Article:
Goodbye London 2012, welcome Rio 2016 and Tokyo 2020!
Bruder Claus Chapel is THE masterpiece by Peter Zumthor.
Its construction is quite spectacular: after building hand made formwork made out of 112 tree trunks, 24 layers of 50 cm concrete were poured over 24 days, in a technique that reminds the use of rammed earth.
Once the concrete was poured, the wooden frame was set on fire leaving a dark hollow cavity.
Glass cylinders were cast within the concrete, allowing light to filter inside. The result is spectacular and the feeling is that of standing in the middle of an old tree trunk which is covered in resin. It is just poetry at pure state.
I will try to explain in words what pictures don’t do, specially when we are dealing with Peter Zumthor work.
Peter himself does not like books or photos to describe his buildings, as in effect we are talking about sensations and experiences.
Its architecture is simple: mass and voids. When we put down the materials, then we start talking, whispering or even singing: stone and water. How many forms or smells or colors can water take?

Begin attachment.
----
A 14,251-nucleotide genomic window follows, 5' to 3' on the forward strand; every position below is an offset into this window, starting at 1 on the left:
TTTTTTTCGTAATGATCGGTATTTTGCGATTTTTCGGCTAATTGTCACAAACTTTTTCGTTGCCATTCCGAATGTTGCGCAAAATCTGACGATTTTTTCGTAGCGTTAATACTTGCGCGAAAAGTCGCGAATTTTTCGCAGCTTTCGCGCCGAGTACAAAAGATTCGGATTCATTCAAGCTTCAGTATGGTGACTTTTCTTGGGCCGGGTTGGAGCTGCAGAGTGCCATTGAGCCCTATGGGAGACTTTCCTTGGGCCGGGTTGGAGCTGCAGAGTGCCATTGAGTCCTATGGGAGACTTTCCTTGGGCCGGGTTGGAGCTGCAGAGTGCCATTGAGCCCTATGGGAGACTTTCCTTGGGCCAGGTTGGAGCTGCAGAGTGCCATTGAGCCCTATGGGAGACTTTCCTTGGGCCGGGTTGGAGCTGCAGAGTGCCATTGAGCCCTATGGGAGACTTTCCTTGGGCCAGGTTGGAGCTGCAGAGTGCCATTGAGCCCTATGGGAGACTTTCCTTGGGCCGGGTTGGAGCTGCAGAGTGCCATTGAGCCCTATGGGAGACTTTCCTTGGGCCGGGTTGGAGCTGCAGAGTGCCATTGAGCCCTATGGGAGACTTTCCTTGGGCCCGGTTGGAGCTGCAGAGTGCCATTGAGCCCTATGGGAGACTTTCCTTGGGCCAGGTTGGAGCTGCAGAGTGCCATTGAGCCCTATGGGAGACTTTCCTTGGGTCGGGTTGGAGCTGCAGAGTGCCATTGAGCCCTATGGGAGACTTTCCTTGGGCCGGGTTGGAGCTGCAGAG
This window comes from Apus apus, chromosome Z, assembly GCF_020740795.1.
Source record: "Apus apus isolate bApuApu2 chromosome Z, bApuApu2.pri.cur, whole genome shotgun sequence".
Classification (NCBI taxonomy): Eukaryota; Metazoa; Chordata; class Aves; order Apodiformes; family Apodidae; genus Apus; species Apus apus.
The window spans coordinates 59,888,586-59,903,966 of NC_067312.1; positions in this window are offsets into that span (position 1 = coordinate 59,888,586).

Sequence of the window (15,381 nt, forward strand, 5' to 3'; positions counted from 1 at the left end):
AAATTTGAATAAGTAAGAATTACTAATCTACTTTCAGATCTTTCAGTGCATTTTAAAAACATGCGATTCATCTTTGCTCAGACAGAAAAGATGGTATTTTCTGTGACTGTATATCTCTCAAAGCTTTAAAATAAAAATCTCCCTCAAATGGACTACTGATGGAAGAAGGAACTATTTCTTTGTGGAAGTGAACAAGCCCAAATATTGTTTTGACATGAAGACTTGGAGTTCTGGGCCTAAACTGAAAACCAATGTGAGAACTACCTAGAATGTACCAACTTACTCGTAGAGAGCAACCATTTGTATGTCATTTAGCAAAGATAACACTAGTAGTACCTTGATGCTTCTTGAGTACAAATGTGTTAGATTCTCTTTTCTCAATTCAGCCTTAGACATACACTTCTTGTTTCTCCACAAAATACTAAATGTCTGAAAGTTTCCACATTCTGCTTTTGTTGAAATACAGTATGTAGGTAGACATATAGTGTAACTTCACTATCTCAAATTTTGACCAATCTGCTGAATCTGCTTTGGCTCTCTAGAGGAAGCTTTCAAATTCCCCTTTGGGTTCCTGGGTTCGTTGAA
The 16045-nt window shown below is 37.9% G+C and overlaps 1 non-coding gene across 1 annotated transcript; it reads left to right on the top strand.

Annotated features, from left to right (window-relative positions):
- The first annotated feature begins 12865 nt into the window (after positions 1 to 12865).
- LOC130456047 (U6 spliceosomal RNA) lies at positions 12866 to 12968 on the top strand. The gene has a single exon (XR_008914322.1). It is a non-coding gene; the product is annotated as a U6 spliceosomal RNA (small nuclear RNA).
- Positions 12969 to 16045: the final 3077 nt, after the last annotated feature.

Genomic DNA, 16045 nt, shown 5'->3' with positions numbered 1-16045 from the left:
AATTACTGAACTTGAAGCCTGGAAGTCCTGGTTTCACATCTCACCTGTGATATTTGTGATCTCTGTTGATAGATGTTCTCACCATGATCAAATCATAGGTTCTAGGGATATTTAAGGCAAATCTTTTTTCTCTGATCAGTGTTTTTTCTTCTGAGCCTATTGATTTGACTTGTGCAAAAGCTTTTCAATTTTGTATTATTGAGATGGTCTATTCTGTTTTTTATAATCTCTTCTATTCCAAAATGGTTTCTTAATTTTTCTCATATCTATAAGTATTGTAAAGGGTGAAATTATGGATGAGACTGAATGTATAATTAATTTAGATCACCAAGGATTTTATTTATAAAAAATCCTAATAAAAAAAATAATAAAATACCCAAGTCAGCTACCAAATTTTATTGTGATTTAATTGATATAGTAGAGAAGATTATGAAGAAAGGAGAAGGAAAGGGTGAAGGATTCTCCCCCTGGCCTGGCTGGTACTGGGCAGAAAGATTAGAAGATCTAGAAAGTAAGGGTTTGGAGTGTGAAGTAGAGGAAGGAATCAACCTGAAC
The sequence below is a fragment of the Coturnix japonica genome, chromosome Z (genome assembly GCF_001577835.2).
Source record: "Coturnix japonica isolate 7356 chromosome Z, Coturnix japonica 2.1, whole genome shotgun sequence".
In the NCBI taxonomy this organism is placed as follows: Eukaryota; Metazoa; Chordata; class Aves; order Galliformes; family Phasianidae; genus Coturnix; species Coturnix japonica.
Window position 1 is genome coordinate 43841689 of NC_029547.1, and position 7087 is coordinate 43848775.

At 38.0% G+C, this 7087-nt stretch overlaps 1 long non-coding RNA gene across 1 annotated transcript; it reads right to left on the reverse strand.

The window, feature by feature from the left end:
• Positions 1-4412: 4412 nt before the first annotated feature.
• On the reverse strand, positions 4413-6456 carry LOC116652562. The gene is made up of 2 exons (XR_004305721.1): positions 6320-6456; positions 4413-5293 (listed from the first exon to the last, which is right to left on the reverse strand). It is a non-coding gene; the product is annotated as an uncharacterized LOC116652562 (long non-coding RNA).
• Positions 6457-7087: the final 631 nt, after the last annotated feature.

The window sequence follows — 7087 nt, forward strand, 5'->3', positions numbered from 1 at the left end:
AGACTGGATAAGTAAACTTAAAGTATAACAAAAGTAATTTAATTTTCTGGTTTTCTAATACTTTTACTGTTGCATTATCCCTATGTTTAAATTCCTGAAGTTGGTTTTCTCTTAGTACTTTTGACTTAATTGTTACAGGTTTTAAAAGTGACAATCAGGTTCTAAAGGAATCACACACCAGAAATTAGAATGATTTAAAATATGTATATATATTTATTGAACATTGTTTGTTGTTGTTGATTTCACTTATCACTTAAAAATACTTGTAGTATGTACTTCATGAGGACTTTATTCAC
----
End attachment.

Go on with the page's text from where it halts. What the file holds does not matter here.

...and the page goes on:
In Vals water comes on any possible form, be it vapor, snow, ice and drops. And even color and smell have their character, from pools of flower to ferrous pools.
And about stone itself, well it can be cold, oh so very cold, or warm and almost hot. Light can shine on it and reflect as a mirror, or it can get as dark as the bottom of a pit.
Get there in winter to enjoy the Therms at their best, and make sure you order plenty of cheese fondue and spatzli in one of the restaurants on the way back.
Every year The Serpentine Galley invites one of the StarArchitect who still has not completed a project in the UK to build a temporary pavilion in Hyde Park.
Japanese Sou Fujimoto was The Chosen One for 2013.
Fujimoto reinvented the clouds, designing an ethereal steel structure that dissolves in the air. Perhaps to give people the thrilling sensation of walking in the clouds, he made the structure accessible to public, so that visitors can climb up and enjoy the breeze of Kensington Garden.